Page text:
Now consider the third metric: Number of project plans using new Agile vocabulary. Such projects may be in product development, Marketing, Sales or another function or business area. By measuring the number of project plans that adopt the new vocabulary, change agents can track Agile adoption in real time. If the number decreases, they know this quickly and can take corrective action to improve the situation. 

You would track this metric as you go; you do not wait a long period of time and then count the number of projects using the new vocabulary. This would constitute a lagging indicator that is not amenable to course corrections. 

When you track predictive metrics in real time, you create a clear link between your targets and your current status. Tracking and measuring in real time allows you to be reasonably sure that as the metric increases, Agile adoption also increases. In other words, the metric you have chosen is a truly predictive metric, targeting the behavior you wish to change.

Predictive Metric: Example

A large, well-established tech company drove its change management initiative with predictive metrics. They developed and piloted a brand new product development process. They used it with a small number of teams and worked out the kinks. 

They then looked at indicators that would signal adoption of the new process, i.e. that would drive the desired behavior: compliance with a new release planning process. Since the best evidence of release planning was to see these plans in the backlog and associated with a sprint, they measured the number of teams that had estimated sizing before prioritizing stories for a sprint. 

The teams that placed the release plan into their backlog and earmarked a sprint dedicated to the next release plan were adopting the new Agile process. They set a target which was to have 95% of the teams on board with the new process. Scheduling the next release plan proved to predict the adoption of the Agile process, more reliably than attendance at a training. It showed that Agile was in action with these teams.

Although this example comes from product development, the same principles and similar metrics could apply just as well to many other types of products, in other functions and business areas. 


Successful Predictive Metrics

The power of predictive metrics is that they provide visibility to your goals for Agile adoption and provide indicators that enable course corrections. They keep your change management initiative on track while they also provide a dashboard that functions as an early warning system if your implementation begins to go awry.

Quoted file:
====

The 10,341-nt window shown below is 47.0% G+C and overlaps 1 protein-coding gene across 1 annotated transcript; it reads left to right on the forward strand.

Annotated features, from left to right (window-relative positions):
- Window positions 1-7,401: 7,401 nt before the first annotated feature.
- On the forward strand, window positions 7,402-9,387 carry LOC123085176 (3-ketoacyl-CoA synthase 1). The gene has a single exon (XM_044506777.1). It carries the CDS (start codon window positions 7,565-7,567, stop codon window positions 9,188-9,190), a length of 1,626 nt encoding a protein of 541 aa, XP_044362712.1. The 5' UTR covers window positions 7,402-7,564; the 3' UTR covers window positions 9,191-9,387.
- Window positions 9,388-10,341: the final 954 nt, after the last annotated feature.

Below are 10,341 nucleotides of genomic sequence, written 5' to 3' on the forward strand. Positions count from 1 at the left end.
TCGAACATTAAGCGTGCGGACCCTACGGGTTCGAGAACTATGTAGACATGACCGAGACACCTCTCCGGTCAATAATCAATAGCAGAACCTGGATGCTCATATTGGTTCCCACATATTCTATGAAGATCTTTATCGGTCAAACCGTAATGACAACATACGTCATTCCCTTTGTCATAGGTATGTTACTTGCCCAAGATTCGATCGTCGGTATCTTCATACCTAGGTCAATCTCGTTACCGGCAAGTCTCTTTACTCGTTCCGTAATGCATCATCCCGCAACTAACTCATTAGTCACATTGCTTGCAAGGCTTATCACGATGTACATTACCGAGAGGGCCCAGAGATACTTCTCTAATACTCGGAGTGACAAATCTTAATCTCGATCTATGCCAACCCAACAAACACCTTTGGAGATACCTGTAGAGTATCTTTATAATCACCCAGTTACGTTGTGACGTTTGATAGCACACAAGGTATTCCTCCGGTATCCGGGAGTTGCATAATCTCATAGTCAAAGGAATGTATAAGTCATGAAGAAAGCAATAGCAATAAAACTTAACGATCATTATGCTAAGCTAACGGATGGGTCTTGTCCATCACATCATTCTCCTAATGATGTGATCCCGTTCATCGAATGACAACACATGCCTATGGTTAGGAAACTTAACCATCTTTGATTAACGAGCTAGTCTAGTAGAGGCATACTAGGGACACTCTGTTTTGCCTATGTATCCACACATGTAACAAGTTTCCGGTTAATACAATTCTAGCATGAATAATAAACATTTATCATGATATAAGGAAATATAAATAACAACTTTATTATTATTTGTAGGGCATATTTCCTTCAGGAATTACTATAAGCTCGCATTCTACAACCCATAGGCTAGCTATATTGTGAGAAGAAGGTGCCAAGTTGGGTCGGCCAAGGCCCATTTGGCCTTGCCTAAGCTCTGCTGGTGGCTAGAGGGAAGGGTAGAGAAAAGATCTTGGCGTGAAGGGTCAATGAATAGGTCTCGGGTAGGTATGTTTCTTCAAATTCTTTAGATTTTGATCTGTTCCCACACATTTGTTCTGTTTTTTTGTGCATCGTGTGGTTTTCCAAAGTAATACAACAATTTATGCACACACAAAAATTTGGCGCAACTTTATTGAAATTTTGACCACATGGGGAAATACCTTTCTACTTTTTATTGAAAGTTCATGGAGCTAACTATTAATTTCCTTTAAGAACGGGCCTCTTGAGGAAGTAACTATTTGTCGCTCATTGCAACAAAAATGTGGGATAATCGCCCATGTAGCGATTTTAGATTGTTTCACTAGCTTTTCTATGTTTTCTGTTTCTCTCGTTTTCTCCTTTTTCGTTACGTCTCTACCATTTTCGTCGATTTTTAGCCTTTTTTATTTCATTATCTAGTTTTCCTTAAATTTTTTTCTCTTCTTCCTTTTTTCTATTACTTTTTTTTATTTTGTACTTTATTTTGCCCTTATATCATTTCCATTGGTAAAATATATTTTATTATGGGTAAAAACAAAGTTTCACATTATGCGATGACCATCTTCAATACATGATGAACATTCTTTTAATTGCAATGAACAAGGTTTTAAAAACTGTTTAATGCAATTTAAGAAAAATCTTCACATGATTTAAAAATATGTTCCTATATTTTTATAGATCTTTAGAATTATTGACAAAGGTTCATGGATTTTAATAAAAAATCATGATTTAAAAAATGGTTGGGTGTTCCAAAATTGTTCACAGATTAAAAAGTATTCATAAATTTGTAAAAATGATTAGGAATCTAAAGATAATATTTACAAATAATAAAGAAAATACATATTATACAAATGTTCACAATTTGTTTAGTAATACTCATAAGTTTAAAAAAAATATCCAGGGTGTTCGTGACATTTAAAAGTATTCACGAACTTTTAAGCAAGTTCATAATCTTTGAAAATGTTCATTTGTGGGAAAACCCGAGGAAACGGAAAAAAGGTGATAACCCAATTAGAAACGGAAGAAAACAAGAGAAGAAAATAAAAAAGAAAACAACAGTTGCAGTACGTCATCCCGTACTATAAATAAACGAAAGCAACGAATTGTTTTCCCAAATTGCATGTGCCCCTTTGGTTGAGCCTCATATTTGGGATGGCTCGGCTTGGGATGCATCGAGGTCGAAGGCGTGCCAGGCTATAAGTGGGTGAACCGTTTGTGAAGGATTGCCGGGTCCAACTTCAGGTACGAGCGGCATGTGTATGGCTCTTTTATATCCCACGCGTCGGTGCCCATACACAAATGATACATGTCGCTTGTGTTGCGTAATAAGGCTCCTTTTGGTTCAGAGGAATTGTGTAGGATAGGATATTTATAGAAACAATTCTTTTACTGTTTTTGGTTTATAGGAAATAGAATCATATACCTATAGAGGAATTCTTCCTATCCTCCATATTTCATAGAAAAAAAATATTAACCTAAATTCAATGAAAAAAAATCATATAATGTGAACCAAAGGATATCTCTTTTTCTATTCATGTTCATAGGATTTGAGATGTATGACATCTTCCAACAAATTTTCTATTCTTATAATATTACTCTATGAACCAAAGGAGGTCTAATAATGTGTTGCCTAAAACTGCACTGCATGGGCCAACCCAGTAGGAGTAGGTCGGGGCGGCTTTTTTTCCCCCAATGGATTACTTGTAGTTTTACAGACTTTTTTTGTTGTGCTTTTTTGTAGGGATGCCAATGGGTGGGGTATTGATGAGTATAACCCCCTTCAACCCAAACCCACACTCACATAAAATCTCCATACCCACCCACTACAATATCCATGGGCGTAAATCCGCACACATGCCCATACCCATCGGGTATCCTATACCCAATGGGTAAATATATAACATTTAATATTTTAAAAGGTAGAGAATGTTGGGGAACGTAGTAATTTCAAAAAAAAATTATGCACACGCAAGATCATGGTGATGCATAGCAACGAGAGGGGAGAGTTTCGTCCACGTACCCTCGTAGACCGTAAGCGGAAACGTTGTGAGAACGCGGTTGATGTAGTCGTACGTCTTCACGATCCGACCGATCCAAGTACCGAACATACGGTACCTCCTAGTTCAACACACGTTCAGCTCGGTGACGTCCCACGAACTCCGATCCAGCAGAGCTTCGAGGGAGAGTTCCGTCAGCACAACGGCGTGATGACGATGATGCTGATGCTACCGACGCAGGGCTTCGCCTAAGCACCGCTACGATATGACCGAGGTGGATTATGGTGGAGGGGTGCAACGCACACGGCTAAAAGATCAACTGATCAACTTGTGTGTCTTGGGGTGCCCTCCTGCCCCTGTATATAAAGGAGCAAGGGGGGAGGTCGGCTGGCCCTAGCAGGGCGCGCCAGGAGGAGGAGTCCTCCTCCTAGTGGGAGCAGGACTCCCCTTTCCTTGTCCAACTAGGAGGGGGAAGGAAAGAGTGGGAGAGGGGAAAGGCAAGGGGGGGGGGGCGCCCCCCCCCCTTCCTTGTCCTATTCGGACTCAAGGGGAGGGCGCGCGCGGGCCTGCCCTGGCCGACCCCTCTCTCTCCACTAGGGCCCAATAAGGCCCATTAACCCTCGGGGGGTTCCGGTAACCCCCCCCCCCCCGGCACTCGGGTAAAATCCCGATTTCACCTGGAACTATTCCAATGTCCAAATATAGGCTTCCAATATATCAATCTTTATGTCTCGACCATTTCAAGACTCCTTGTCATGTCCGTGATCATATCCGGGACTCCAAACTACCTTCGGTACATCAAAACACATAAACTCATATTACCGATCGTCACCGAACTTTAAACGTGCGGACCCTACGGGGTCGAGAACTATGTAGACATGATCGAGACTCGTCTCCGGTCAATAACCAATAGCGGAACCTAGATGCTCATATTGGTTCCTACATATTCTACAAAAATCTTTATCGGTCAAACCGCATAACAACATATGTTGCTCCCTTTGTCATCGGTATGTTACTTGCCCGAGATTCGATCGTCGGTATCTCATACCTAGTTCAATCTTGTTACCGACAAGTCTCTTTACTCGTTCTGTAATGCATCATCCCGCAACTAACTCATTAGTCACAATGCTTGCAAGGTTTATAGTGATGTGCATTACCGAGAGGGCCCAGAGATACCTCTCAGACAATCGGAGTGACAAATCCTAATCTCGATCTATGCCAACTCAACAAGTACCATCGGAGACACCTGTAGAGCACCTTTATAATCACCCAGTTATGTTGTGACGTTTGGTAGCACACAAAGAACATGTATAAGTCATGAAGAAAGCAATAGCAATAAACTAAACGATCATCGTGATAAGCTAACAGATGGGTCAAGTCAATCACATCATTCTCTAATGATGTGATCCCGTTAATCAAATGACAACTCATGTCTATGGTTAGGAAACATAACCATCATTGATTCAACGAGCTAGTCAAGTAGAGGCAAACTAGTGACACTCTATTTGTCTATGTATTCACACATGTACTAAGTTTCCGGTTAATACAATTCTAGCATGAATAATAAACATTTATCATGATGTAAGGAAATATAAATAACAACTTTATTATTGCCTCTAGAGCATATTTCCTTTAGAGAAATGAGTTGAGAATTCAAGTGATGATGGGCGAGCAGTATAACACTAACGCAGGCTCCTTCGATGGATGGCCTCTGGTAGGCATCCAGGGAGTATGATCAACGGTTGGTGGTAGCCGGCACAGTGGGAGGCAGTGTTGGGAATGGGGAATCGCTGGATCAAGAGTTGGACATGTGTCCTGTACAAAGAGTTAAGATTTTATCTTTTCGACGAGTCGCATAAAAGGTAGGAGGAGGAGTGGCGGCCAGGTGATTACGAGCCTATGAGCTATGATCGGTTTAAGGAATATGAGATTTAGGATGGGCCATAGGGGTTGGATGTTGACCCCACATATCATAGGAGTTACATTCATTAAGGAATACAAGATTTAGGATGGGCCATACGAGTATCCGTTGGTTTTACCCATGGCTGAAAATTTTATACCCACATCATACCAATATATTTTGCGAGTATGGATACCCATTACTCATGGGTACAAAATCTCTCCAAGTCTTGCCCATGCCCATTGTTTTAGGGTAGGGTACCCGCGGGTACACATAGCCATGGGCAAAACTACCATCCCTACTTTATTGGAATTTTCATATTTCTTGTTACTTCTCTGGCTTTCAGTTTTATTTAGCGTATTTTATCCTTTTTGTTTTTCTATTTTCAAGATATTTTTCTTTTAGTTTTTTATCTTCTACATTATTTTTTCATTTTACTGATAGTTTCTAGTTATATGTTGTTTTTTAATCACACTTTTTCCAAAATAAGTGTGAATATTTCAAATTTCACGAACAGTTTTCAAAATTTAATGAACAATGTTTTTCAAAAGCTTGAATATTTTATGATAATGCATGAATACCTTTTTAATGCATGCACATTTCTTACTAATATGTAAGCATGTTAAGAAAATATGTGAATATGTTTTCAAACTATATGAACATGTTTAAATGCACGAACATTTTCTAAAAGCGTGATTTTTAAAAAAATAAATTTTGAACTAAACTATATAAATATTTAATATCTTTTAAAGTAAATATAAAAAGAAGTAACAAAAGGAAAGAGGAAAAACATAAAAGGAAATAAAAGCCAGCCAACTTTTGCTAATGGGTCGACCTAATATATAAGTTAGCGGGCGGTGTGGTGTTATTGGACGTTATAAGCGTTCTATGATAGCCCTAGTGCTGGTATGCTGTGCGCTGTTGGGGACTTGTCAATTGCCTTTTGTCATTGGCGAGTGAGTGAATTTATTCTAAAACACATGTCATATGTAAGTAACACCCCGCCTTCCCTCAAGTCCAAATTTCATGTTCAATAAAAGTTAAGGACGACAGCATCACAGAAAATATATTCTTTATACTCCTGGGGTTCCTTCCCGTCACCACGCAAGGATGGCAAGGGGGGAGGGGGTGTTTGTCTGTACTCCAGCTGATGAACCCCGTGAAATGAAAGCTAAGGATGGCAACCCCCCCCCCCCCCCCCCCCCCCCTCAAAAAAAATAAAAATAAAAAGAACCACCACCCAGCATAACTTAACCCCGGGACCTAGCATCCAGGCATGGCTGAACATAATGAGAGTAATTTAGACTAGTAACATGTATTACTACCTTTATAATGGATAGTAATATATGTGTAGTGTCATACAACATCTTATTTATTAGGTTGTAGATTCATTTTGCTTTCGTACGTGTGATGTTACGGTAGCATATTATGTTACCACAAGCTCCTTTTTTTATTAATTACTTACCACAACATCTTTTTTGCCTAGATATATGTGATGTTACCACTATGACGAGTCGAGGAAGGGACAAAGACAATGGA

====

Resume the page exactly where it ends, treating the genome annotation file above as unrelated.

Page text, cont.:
Five tips for success with predictive metrics:

  1. Think about the key drivers of behavior: you will get what you measure so think hard!
  2. Create a quantitative metric to measure the behaviors in question.
  3. Keep the metrics few (say three-to-five) and simple to calculate and collect. 
  4. Ensure the metric is not ambiguous or subjective and easy to capture.
  5. Create a target for your metrics and measure your performance against it. 

Predictive Metrics As Tools for Change

Change happens when people behave in different ways and not a minute before. Metrics are one of the most powerful ways to influence change. Predictive metrics are especially powerful because they are based on tracking only the critical few indicators that support the cultural changes you are targeting.

Agile at scale usually takes time measured in years. The best implementations start small and slowly seed improvements throughout the organization. Many companies take on too much, and measure too much. In most companies, Agile starts in the software area, and then needs a great deal of tailoring, coaching, and training to port anywhere outside that domain.

The predictive metrics approach is to start small. Start with realizable goals, a small set of behaviors you want to see shift in your organization, or a small number of Agile principles you want to seed throughout your organization. Begin with a small number of teams and build out, measuring the key behaviors that drive your goals. 

Keep the measurement lightweight and easy to collect. Remain consistent and committed to the long haul. Measure in real time and keep tracking. Cultural change is difficult. The key is to instill new habits. Predictive metrics are tools to help you slowly shift a culture.  

  • John Carter

    John Carter is a widely respected expert on product development. He is the co-inventor of Bose’s Noise Cancelling Headphones and designer of Apple’s New Product Process. As Founder of TCGen Inc., he has consulted for Abbott, Amazon, Apple, Cisco, HP, IBM, Mozilla, Roche, and 3M. He is the author of “Innovate Products Faster,” featuring more than 40 tools for accelerating product development speed and innovation.  John has an MS in Engineering from MIT.